Redefining Our Traditions


I am in love with the idea of creating traditions for my child. Kids typically grow up to live independent lives, and parents are forced to watch as the daily world they worked so hard to build slips away over time. This would be devastating if not for the things that do stick forever. Not just who we become as people, but which fragments of our history we choose to pass on to the next generation.

Board games. Birthday parties at Star World. Sundays at Grandma Hill’s house. Camping trips on Lake Michigan.

And holidays.

Experiences that stick are the only things that matter. Or maybe they are drops in a sea of nothing, only taking form when our imagination creates a mold for them; which feels a little meaningless. If I am going to exist in the world I only need to decide, I don’t have to be right about it. I like to believe that these are the things that define our lives and that they do matter- but they can also be anything we want them to be.

Annually I am forced to confront this thing that unsettles me. The holiday season is upon us, and my daughter doesn’t even know it. Halloween, Thanksgiving, her birthday, Christmas, New Year’s…. nothing. Each day is the same. No anticipation or excitement. It’s a concentrated group of traditions that should matter or shouldn’t matter. But that isn’t the problem. Continue reading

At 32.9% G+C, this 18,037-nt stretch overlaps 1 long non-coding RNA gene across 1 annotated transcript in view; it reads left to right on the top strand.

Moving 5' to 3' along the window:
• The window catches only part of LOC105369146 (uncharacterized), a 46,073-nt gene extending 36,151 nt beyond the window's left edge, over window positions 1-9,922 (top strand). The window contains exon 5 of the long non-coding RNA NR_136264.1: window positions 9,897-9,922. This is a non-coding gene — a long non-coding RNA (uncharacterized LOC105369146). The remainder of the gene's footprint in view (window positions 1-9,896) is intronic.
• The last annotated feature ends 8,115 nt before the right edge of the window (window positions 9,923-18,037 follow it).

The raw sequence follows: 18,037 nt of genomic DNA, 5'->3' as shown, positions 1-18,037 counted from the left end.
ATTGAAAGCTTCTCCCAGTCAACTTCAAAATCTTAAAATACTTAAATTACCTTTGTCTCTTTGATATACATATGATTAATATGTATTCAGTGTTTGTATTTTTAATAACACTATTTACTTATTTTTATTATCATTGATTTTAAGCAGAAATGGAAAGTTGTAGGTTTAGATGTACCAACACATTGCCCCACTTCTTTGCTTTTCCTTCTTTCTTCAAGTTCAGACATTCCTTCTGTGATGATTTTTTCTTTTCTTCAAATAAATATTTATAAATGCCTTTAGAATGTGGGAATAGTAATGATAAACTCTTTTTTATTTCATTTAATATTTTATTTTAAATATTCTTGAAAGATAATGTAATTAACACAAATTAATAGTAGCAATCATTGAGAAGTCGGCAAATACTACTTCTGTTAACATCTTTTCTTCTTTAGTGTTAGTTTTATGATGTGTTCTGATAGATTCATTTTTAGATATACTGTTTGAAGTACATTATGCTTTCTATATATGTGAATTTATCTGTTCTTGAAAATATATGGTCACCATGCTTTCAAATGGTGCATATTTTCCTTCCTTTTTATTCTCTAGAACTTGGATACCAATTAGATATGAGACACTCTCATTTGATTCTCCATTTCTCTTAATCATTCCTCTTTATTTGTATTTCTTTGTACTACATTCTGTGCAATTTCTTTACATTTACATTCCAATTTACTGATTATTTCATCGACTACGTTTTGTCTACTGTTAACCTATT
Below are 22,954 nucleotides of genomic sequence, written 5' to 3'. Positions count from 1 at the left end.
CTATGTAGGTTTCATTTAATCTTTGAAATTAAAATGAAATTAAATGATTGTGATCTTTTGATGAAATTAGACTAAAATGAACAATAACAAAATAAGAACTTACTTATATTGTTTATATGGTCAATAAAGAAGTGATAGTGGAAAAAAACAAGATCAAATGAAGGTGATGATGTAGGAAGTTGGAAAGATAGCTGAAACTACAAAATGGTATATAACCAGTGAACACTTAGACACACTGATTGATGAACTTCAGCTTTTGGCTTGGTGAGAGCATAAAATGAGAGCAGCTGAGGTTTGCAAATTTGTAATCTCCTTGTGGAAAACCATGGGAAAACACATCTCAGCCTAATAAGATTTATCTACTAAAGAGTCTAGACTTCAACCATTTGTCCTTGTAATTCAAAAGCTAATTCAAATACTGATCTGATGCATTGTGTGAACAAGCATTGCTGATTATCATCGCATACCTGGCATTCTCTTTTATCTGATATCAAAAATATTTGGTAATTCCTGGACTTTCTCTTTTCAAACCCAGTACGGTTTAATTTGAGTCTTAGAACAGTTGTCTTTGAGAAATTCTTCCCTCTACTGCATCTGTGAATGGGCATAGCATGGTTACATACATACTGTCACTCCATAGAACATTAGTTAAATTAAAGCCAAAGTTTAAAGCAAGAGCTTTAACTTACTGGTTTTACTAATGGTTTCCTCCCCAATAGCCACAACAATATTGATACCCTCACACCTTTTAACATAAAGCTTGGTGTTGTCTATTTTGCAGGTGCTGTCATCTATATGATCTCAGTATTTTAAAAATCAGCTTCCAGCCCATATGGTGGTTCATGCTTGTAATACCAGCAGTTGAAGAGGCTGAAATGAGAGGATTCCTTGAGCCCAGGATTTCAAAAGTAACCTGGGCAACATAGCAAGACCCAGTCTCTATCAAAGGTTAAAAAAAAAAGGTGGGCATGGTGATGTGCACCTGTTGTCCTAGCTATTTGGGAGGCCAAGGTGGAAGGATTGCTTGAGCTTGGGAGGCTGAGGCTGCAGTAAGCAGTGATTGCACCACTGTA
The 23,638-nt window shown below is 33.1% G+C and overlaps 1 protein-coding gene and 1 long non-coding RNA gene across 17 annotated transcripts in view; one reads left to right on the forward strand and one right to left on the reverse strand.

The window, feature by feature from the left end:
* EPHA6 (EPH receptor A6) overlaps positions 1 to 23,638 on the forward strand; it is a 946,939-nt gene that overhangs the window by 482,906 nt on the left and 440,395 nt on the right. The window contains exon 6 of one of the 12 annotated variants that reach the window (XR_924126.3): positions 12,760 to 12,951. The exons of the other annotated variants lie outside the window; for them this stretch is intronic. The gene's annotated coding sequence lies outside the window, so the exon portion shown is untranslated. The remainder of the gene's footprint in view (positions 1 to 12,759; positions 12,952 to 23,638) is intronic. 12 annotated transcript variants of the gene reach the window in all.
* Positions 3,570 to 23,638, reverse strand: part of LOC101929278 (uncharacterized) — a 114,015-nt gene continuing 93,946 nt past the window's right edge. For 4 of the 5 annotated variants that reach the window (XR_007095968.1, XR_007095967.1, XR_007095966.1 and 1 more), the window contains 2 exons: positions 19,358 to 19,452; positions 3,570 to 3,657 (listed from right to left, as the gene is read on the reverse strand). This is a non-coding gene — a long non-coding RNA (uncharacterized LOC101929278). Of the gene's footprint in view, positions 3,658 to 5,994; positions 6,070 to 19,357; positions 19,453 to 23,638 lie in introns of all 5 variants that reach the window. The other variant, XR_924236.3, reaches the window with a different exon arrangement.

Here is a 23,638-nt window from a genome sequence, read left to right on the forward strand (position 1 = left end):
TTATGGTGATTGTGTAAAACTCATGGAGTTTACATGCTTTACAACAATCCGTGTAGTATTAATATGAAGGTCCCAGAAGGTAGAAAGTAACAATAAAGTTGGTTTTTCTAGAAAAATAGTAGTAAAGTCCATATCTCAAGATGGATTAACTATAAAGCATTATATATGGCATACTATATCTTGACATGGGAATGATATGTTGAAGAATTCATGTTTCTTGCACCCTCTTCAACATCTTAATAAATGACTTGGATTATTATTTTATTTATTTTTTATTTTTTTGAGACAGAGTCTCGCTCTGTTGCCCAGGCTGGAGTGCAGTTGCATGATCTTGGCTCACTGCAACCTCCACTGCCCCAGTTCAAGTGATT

The Influence of Brothers

Eric and Me

Ask anyone if they believe fathers play a crucial role in the development of girls and you will be met with plenty of agreement. A father is, after all, our introduction to the opposite sex. Fathers write the first draft on expectations for all future male relationships. (No pressure, dads.)

But what about brothers?

My brother Eric is six years and four days older than me. I may have been a daddy’s girl, but I am certain that Eric was the only person in those early years capable of stealing my favor. He was old enough for me to look up to, but he was also just another kid. What he thought of me mattered most.

He was always around. I spent more time with my siblings than my parents; kids are forever playing in other rooms and getting sent outside. All those long summer days while my dad was working a typical day shift? Eric was on summer break right along with me. As the oldest kid in our neighborhood he would organize games for us younger ones to play. How many twelve-year old boys want to hang out with a bunch of six-year olds? Continue reading